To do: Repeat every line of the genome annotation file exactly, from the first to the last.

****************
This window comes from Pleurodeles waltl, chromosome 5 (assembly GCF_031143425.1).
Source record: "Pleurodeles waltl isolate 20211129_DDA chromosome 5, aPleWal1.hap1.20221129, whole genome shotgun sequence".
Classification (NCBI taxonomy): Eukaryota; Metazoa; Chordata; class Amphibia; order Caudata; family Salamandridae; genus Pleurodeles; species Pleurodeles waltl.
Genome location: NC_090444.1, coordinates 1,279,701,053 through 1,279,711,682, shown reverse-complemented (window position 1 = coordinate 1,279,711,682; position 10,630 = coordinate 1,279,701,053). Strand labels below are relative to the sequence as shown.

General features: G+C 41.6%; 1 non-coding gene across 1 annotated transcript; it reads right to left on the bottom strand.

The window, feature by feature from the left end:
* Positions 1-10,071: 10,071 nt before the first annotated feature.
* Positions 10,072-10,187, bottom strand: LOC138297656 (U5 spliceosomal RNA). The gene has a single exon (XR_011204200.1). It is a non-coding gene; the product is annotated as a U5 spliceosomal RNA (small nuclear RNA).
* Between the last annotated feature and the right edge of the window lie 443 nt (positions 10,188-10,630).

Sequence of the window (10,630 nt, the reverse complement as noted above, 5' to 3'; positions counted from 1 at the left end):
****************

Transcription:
This window comes from Pleurodeles waltl, chromosome 5 (assembly GCF_031143425.1).
Source record: "Pleurodeles waltl isolate 20211129_DDA chromosome 5, aPleWal1.hap1.20221129, whole genome shotgun sequence".
Classification (NCBI taxonomy): Eukaryota; Metazoa; Chordata; class Amphibia; order Caudata; family Salamandridae; genus Pleurodeles; species Pleurodeles waltl.
Genome location: NC_090444.1, coordinates 1,279,701,053 through 1,279,711,682, shown reverse-complemented (window position 1 = coordinate 1,279,711,682; position 10,630 = coordinate 1,279,701,053). Strand labels below are relative to the sequence as shown.

General features: G+C 41.6%; 1 non-coding gene across 1 annotated transcript; it reads right to left on the bottom strand.

The window, feature by feature from the left end:
* Positions 1-10,071: 10,071 nt before the first annotated feature.
* Positions 10,072-10,187, bottom strand: LOC138297656 (U5 spliceosomal RNA). The gene has a single exon (XR_011204200.1). It is a non-coding gene; the product is annotated as a U5 spliceosomal RNA (small nuclear RNA).
* Between the last annotated feature and the right edge of the window lie 443 nt (positions 10,188-10,630).

Sequence of the window (10,630 nt, the reverse complement as noted above, 5' to 3'; positions counted from 1 at the left end):